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  33. Natural Theology, Evidence, and Epistemic Humility.Trent Dougherty & Brandon Rickabaugh - 2017 - European Journal for Philosophy of Religion 9 (2):19-42.
    One not infrequently hears rumors that the robust practice of natural theology reeks of epistemic pride. Paul Moser’s is a paradigm of such contempt. In this paper we defend the robust practice of natural theology from the charge of epistemic pride. In taking an essentially Thomistic approach, we argue that the evidence of natural theology should be understood as a species of God’s general self-revelation. Thus, an honest assessment of that evidence need not be prideful, but can be an act (...)
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  34. Coerced Consent with an Unknown Future.Tom Dougherty - 2020 - Philosophy and Phenomenological Research 103 (2):441-461.
    Philosophy and Phenomenological Research, Volume 103, Issue 2, Page 441-461, September 2021.
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  35. Disability as solidarity: political not (only) metaphysical.Tom Dougherty - 2020 - Philosophy and Phenomenological Research 100 (1):219-224.
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  36. Moral Indeterminacy, Normative Powers and Convention.Tom Dougherty - 2016 - Ratio 29 (4):448-465.
    Moral indeterminacy can be problematic: prospectively it can give rise to deliberative anguish, and retrospectively, it can leave us in a limbo as to what attitudes it is appropriate to form with respect to past actions with indeterminate moral status. These problems give us reason to resolve ethical indeterminacy. One mechanism for doing so involves the use of our normative powers to place obligations on ourselves and to waive our claims against others. This mechanism could operate through an explicit agreement, (...)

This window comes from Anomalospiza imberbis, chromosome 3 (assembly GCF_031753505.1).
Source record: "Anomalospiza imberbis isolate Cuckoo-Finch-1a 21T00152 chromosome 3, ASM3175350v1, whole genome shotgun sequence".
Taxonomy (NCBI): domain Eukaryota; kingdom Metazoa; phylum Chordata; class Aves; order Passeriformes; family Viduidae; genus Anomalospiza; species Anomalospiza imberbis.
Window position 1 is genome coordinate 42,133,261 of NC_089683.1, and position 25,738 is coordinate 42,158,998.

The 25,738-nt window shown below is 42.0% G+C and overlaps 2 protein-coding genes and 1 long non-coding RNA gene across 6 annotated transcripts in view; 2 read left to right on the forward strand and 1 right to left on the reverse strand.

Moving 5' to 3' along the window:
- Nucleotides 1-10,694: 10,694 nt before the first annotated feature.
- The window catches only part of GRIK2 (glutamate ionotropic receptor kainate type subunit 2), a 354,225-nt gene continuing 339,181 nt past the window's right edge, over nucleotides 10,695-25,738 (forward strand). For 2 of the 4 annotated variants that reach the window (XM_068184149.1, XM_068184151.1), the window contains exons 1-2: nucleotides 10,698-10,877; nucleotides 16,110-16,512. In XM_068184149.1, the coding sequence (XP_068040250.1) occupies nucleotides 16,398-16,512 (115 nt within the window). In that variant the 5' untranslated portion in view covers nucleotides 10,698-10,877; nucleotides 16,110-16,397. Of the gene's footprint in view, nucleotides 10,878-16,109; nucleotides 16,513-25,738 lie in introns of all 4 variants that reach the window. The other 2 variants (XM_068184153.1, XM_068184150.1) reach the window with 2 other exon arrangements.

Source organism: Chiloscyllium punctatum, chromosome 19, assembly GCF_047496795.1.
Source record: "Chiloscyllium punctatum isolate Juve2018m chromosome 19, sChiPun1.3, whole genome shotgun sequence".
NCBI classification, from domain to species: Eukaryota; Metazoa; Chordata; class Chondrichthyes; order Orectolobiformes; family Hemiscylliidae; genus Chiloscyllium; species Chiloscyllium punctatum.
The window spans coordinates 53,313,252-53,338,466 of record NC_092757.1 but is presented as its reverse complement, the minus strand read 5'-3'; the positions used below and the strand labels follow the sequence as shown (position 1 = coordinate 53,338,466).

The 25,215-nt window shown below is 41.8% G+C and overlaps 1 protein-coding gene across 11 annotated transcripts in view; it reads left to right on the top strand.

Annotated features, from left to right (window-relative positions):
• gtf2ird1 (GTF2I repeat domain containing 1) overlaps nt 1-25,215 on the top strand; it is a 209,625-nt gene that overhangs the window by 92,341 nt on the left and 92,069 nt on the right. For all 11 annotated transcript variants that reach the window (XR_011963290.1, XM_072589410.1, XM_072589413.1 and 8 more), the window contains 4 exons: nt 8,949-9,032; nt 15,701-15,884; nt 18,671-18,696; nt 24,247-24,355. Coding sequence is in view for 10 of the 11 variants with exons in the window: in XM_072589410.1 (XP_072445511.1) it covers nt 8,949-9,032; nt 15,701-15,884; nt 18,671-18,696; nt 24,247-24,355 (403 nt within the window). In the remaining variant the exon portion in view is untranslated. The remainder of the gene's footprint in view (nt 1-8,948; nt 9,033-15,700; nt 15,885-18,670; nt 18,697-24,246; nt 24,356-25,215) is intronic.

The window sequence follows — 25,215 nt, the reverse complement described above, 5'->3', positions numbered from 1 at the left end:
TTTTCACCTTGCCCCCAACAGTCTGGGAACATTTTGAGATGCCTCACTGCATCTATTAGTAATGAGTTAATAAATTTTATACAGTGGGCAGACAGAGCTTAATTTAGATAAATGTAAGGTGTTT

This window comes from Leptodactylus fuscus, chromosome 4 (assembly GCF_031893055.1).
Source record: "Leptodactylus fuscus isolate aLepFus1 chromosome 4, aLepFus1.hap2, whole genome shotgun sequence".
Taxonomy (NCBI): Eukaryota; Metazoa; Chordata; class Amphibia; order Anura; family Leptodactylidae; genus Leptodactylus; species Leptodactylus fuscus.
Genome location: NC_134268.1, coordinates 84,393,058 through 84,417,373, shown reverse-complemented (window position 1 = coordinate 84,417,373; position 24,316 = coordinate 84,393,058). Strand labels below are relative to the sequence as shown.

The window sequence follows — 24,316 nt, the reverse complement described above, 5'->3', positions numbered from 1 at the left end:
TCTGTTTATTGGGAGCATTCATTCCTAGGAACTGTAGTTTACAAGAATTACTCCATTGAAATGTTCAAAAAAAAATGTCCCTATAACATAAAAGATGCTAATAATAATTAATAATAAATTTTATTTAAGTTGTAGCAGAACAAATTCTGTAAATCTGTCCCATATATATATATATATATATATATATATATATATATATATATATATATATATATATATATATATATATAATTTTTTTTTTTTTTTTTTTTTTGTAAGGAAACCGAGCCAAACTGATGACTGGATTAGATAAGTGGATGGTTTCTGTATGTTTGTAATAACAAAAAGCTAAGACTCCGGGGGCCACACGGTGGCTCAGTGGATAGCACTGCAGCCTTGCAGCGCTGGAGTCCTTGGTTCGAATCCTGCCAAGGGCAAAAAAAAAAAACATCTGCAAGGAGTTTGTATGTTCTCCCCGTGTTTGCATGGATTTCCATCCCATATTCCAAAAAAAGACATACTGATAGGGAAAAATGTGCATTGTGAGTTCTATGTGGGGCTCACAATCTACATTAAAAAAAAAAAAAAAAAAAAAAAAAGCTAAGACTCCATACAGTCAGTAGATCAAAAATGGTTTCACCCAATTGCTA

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  37. The Burdens of Morality: Why Act‐Consequentialism Demands Too Little.Tom Dougherty - 2016 - Thought: A Journal of Philosophy 5 (1):82-85.
    A classic objection to act-consequentialism is that it is overdemanding: it requires agents to bear too many costs for the sake of promoting the impersonal good. I develop the complementary objection that act-consequentialism is underdemanding: it fails to acknowledge that agents have moral reasons to bear certain costs themselves, even when it would be impersonally better for others to bear these costs.
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  38. Consent, Communication, and Abandonment.Tom Dougherty - 2019 - Law and Philosophy 38 (4):387-405.
    According to the Behavioral View of consent, consent must be expressed in behavior in order to release someone from a duty. By contrast, the Mental View of consent is that normatively efficacious consent is entirely mental. In previous work, I defended a version of the Behavioral View, according to which normatively efficacious ‘consent always requires public behavior, and this behavior must take the form of communication in the case of high-stakes consent’. In this essay, I respond to two arguments by (...)
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  39. New Atheist Approaches to Religion.Trent Dougherty & Logan Paul Gage - 2015 - In Graham Robert Oppy (ed.), Routledge Handbook of Contemporary Philosophy of Religion. London: Routledge. pp. 51-62.
    In this article, we examine in detail the New Atheists' most serious argument for the conclusion that God does not exist, namely, Richard Dawkins's Ultimate 747 Gambit. Dawkins relies upon a strong explanatory principle involving simplicity. We systematically inspect the various kinds of simplicity that Dawkins may invoke. Finding his crucial premises false on any common conception of simplicity, we conclude that Dawkins has not given good reason to think God does not exist.